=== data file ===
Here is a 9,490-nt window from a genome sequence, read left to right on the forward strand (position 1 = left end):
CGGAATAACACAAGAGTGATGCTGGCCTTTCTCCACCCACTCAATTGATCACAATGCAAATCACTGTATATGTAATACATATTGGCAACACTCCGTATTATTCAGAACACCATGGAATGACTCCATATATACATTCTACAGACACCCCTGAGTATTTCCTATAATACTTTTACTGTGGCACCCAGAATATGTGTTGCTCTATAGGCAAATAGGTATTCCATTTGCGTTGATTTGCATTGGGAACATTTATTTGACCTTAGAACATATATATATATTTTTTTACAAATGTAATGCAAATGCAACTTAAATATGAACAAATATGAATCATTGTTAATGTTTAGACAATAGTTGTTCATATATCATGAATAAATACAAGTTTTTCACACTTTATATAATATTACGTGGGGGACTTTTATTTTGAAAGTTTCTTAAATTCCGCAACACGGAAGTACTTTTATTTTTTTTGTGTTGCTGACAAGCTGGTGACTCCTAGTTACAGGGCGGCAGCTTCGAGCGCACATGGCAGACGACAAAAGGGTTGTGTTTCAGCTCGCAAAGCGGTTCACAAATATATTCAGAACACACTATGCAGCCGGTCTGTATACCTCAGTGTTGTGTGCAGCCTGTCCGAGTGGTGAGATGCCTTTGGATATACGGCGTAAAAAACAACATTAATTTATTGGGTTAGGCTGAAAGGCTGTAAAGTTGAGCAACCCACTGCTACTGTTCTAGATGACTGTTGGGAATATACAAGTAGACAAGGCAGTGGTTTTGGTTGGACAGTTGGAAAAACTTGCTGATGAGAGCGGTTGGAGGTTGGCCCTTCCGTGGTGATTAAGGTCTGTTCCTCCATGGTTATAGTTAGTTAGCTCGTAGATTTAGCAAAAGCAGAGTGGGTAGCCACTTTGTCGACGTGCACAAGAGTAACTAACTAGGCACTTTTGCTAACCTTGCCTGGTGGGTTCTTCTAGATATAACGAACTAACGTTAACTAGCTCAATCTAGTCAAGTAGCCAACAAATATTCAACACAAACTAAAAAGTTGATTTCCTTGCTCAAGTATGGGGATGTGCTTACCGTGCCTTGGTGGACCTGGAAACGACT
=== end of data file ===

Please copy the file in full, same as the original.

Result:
Here is a 9,490-nt window from a genome sequence, read left to right on the forward strand (position 1 = left end):
CGGAATAACACAAGAGTGATGCTGGCCTTTCTCCACCCACTCAATTGATCACAATGCAAATCACTGTATATGTAATACATATTGGCAACACTCCGTATTATTCAGAACACCATGGAATGACTCCATATATACATTCTACAGACACCCCTGAGTATTTCCTATAATACTTTTACTGTGGCACCCAGAATATGTGTTGCTCTATAGGCAAATAGGTATTCCATTTGCGTTGATTTGCATTGGGAACATTTATTTGACCTTAGAACATATATATATATTTTTTTACAAATGTAATGCAAATGCAACTTAAATATGAACAAATATGAATCATTGTTAATGTTTAGACAATAGTTGTTCATATATCATGAATAAATACAAGTTTTTCACACTTTATATAATATTACGTGGGGGACTTTTATTTTGAAAGTTTCTTAAATTCCGCAACACGGAAGTACTTTTATTTTTTTTGTGTTGCTGACAAGCTGGTGACTCCTAGTTACAGGGCGGCAGCTTCGAGCGCACATGGCAGACGACAAAAGGGTTGTGTTTCAGCTCGCAAAGCGGTTCACAAATATATTCAGAACACACTATGCAGCCGGTCTGTATACCTCAGTGTTGTGTGCAGCCTGTCCGAGTGGTGAGATGCCTTTGGATATACGGCGTAAAAAACAACATTAATTTATTGGGTTAGGCTGAAAGGCTGTAAAGTTGAGCAACCCACTGCTACTGTTCTAGATGACTGTTGGGAATATACAAGTAGACAAGGCAGTGGTTTTGGTTGGACAGTTGGAAAAACTTGCTGATGAGAGCGGTTGGAGGTTGGCCCTTCCGTGGTGATTAAGGTCTGTTCCTCCATGGTTATAGTTAGTTAGCTCGTAGATTTAGCAAAAGCAGAGTGGGTAGCCACTTTGTCGACGTGCACAAGAGTAACTAACTAGGCACTTTTGCTAACCTTGCCTGGTGGGTTCTTCTAGATATAACGAACTAACGTTAACTAGCTCAATCTAGTCAAGTAGCCAACAAATATTCAACACAAACTAAAAAGTTGATTTCCTTGCTCAAGTATGGGGATGTGCTTACCGTGCCTTGGTGGACCTGGAAACGACT